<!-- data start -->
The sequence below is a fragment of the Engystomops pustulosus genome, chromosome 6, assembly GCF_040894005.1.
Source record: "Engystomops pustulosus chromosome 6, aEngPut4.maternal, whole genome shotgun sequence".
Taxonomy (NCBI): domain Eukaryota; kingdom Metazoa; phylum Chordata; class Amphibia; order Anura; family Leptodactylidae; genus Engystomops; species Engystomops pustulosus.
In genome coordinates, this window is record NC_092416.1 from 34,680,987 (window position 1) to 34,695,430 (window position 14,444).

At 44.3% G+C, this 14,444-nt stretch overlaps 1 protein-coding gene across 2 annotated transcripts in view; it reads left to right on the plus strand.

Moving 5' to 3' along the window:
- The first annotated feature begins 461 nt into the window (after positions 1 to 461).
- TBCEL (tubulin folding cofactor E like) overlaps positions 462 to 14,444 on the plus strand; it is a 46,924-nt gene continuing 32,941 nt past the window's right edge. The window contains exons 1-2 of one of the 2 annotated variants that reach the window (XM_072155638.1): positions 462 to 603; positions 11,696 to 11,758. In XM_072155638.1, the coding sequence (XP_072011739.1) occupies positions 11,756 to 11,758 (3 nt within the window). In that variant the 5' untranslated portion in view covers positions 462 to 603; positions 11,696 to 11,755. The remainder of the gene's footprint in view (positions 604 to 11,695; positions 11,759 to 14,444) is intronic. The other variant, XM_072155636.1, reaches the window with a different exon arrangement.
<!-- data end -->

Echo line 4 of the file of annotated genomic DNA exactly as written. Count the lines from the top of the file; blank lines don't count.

In genome coordinates, this window is record NC_092416.1 from 34,680,987 (window position 1) to 34,695,430 (window position 14,444).